Thursday afternoon I ventured where very few men have gone before...
The mammography clinic at Kaiser Permanente.
For those of you who don't know, I have a common medical condition known as gynecomastia. Translation - I have a boob.
It's a unilateral lump of fiber in my left breast (er, um, pectoral region....). People gently insist that they don't see anything, but I know they're just being polite. After all, I AM a bit overweight...
But this is no normal man boob. I've had it since at least the age of 12. Most cases of gynecomastia end with the lump disappearing on its own - several of my friends have had this happen. Unfortunately, I'm in the unlucky minority.
I took matters into my own hands at the age of 16, and had the operation I am about to undergo this Monday, to remove the lump once and for all.
Problem - the doctor at the time, who shall remain nameless, insisted upon the possibility of the surgery resulting in a concave chest. Thus, he erred on the side of caution and only carved out a tiny bit of the mound.
To reiterate - the "mound" is HUGE, and spreads throughout the pectoral region. Simply carving out a tiny section directly behind my nipple wasn't going to cut it.
Hence the second surgery. No docile 16-year old this time = at 27, I've had enough of doctors being too cautious. Cut the whole boob out, guys!
Now, as a precaution, the doctors suggested a male mammogram. I was ok with that - gynecomastia can, on rare occasions, result in male breast cancer (so I am told).
So on Thursday, I ventured upstairs to the mammography department. I felt completely conspicuous as I opened the door without a wife / girlfriend / FEMALE at my side.
This sense of out-of-place-ness increased after I checked in at the counter... once again, without a female. The pair of eyes I've developed in the back of my head (from teaching) sensed that many people were watching me. A backwards glance confirmed this, as eyes quickly lowered back into their newspapers and People magazines.
I like to think I have a good sense of humor - I joked with the clerk that she probably didn't see too many men around "these parts." "More than you think, actually." Not sure if that's a relief or not...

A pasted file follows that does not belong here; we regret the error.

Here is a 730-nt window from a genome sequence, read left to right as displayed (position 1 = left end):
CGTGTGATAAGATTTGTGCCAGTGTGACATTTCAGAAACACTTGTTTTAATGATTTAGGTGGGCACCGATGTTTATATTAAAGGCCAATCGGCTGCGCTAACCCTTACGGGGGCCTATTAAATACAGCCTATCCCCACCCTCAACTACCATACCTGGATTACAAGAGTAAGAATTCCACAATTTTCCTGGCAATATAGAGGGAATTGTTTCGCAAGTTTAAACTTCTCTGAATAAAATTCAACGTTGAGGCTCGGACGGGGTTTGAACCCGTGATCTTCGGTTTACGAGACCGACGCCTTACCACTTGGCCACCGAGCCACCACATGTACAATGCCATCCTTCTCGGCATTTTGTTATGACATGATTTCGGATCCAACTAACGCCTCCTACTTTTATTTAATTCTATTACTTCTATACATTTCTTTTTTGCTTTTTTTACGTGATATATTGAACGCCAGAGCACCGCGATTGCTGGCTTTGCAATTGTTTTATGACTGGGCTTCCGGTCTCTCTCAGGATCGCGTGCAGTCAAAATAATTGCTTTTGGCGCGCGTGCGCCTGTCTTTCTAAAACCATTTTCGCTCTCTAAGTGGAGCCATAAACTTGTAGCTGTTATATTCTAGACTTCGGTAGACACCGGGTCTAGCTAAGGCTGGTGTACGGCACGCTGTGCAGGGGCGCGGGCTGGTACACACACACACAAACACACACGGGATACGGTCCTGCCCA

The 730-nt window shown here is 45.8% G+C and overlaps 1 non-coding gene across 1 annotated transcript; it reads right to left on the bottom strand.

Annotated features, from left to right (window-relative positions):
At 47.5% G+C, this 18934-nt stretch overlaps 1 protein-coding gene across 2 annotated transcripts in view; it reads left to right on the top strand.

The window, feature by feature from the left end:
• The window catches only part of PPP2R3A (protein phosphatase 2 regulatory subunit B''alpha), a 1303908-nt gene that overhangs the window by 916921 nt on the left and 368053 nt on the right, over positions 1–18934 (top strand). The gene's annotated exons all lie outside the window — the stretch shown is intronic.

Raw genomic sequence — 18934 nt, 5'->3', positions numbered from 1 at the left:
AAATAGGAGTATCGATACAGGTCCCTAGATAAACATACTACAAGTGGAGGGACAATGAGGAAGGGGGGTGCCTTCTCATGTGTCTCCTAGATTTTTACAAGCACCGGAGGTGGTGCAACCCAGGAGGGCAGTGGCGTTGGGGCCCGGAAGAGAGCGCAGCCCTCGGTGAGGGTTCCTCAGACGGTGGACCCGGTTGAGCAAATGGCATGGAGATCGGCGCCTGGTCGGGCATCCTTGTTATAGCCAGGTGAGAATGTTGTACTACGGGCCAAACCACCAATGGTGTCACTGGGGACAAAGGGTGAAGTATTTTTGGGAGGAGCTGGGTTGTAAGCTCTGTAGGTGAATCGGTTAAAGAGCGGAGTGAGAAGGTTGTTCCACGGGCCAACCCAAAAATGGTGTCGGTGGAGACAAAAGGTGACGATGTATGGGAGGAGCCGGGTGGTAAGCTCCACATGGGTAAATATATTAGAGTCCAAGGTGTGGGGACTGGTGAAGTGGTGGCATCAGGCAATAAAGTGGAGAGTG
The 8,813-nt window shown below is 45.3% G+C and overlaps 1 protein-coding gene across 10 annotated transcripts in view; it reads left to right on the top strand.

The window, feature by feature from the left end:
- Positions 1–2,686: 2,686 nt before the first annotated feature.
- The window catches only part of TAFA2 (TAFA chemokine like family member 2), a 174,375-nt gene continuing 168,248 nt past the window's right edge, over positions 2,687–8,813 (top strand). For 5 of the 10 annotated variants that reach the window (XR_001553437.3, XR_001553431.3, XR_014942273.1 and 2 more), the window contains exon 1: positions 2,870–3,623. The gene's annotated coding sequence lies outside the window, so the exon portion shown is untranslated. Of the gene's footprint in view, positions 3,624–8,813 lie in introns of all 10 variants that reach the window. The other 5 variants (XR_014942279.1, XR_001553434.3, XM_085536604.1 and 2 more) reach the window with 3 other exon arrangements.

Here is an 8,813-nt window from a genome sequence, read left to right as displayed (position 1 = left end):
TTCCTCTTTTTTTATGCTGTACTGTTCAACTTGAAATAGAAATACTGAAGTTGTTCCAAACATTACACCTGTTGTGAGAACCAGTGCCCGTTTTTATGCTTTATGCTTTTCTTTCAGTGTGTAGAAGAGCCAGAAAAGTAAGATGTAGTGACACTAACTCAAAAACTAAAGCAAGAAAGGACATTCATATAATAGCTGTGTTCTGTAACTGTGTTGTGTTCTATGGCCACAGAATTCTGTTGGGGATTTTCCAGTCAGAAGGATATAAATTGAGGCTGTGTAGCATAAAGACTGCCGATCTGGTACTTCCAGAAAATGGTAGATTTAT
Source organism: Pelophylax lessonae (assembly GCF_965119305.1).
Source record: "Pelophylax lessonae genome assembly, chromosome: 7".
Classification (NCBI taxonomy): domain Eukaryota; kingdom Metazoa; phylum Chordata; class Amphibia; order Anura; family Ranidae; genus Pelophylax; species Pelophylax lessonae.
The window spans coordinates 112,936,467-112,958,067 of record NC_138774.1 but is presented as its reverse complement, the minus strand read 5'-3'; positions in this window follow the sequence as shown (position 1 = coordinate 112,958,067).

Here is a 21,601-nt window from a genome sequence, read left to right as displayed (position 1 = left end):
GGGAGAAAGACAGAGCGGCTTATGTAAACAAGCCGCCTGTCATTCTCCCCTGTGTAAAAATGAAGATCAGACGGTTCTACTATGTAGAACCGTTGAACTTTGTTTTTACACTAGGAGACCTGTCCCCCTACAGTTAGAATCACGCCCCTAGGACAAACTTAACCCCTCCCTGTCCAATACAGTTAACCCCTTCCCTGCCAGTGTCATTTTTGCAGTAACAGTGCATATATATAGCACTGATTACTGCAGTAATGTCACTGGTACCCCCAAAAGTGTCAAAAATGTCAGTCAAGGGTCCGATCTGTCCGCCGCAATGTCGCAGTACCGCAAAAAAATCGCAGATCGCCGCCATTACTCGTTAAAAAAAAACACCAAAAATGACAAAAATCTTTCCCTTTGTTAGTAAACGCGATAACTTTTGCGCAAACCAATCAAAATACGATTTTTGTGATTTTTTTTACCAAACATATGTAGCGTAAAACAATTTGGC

When they finally called my name for the actual mammogram, two rows of female heads rotated in my direction. "Coming!" I said boldly... although in truth, I was rather embarrassed by the attention.
Joyce, the nurse, made the visit as enjoyable as it possibly could have been, with her natural uncouthness and jovial personality. When I asked her if she'd have enough boob (my own) to work with, she replied that I had more than some women. Ouch....
What exactly takes place when you have a mammogram? So glad you asked.
Firstly, you disrobe (no surprises there). Joyce took out a spindle of what appeared to be band-aids, and peeled off two. She put one on each of my nipples - I noticed that these bandages had tiny metal nipples of their own sticking out.
Joyce then took me to the "masher" - a nickname that is probably universal amongst a certain age of women. I had to become a marionette while Joyce played the puppetmaster, and maneuvered my limbs and boob into position while she did a series of vertical and diagonal scans - on both of my breasts, not just the afflicted left one.
It probably won't come as a surprise that the procedure is a tad unpleasant - the red streaks across my chest were testament to this. The plastic "tray" at the top of the machine slowly comes down and mashes your breast against another plastic piece, while you hold onto a handle behind the machine. I wish I could have videotaped this - I could use the YouTube hits.
The whole procedure lasted about 10 minutes. While Joyce stepped out briefly, I had a chance to peruse the office, and noticed the box of ironically named "Esteem" latex gloves right below a Far Side-like comic strip. A disrobed male stands before a female nurse and is told to stick "it" in the "masher." The title of the strip - If Women Ruled the World.
Now that I've seen how the other half lives, I'm sympathetic to that comic strip.
Thanks for reading - surgery is on Monday morning. Wish me luck.
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